Event: A byte payload with optional string headers that represent the unit of data that Flume can transport from it’s point of origination to it’s final destination.
Flow: Movement of events from the point of origin to their final destination is considered a data flow, or simply flow. This is not a rigorous definition and is used only at a high level for description purposes.
Client: An interface implementation that operates at the point of origin of events and delivers them to a Flume agent. Clients typically operate in the process space of the application they are consuming data from. For example, Flume Log4j Appender is a client.
Agent: An independent process that hosts flume components such as sources, channels and sinks, and thus has the ability to receive, store and forward events to their next-hop destination.
Source: An interface implementation that can consume events delivered to it via a specific mechanism. For example, an Avro source is a source implementation that can be used to receive Avro events from clients or other agents in the flow. When a source receives an event, it hands it over to one or more channels.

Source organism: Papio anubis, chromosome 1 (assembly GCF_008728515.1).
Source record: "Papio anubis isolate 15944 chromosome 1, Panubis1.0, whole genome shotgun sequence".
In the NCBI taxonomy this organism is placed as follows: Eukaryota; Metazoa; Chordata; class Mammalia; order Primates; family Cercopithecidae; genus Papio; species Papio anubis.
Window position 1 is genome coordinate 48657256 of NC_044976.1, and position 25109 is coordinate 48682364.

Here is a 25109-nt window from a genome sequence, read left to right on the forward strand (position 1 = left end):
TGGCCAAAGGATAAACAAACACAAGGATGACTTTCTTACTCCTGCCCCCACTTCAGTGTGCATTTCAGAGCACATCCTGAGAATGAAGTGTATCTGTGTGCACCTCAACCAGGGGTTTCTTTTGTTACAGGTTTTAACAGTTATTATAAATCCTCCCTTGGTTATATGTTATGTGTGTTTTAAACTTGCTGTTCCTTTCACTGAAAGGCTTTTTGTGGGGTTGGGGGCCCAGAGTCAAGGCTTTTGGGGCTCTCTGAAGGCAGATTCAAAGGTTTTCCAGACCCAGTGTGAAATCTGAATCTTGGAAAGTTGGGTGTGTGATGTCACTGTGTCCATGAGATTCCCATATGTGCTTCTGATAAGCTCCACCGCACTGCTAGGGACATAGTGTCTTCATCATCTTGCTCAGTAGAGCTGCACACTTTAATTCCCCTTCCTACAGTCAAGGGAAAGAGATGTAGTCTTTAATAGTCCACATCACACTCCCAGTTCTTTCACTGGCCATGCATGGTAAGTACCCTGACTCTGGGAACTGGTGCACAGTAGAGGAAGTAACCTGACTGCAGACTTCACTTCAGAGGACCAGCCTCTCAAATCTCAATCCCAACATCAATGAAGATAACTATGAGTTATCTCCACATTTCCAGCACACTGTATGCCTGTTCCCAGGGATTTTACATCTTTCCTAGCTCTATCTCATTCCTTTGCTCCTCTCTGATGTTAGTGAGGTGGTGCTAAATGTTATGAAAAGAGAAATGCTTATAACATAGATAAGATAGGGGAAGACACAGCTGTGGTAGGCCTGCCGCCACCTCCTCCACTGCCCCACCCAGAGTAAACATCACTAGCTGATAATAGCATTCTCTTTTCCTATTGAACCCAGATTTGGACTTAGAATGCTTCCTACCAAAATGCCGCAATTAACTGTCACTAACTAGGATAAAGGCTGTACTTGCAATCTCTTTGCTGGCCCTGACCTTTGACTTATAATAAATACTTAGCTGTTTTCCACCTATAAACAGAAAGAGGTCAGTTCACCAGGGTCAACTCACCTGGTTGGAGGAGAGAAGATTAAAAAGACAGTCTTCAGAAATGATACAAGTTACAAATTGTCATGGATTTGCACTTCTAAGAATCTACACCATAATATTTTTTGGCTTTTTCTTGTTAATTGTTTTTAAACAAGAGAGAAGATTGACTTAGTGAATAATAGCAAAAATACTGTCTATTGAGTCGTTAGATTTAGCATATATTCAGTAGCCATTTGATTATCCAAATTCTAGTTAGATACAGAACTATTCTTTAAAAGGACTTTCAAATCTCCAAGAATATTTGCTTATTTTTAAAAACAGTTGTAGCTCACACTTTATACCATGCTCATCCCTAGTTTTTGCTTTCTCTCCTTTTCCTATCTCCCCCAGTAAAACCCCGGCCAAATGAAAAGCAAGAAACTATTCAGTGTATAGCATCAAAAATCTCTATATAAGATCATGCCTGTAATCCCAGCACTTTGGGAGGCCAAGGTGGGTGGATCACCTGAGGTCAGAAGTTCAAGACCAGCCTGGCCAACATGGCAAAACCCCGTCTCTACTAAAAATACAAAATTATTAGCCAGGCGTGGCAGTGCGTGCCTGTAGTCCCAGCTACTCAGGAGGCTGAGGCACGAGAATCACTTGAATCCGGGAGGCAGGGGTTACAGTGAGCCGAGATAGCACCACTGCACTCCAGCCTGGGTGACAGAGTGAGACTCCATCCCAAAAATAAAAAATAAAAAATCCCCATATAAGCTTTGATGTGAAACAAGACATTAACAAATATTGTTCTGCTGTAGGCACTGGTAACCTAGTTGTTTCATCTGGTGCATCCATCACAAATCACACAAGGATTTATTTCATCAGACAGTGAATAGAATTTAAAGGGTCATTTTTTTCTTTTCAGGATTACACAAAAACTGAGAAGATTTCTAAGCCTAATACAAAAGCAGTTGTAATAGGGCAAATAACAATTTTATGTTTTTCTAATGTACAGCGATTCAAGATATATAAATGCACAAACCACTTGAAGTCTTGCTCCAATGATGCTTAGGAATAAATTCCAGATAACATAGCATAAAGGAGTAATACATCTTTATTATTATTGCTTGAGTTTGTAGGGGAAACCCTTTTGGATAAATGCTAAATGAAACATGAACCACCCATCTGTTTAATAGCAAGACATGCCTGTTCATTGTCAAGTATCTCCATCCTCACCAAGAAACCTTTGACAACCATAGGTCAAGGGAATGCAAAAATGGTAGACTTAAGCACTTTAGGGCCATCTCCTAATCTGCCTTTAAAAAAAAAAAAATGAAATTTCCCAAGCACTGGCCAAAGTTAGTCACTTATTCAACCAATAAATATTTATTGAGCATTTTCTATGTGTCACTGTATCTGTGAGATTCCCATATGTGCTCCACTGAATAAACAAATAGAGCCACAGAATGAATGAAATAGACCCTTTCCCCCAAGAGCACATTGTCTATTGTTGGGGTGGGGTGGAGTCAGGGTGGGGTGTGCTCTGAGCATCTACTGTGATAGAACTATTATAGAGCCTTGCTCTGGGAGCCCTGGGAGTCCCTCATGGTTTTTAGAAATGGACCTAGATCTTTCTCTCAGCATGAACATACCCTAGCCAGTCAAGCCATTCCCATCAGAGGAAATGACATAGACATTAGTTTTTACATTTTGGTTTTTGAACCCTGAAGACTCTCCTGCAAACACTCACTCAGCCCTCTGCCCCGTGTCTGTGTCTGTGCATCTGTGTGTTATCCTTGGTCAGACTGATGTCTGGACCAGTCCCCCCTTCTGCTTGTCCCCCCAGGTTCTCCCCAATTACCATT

Channel: A transient store for events, where events are delivered to the channel via sources operating within the agent. An event put in a channel stays in that channel until a sink removes it for further transport. An example of channel is the JDBC channel that uses a file-system backed embedded database to persist the events until they are removed by a sink. Channels play an important role in ensuring durability of the flows.
Sink: An interface implementation that can remove events from a channel and transmit them to the next agent in the flow, or to the event’s final destination. Sinks that transmit the event to it’s final destination are also known as terminal sinks. The Flume HDFS sink is an example of a terminal sink. Whereas the Flume Avro sink is an example of a regular sink that can transmit messages to other agents that are running an Avro source.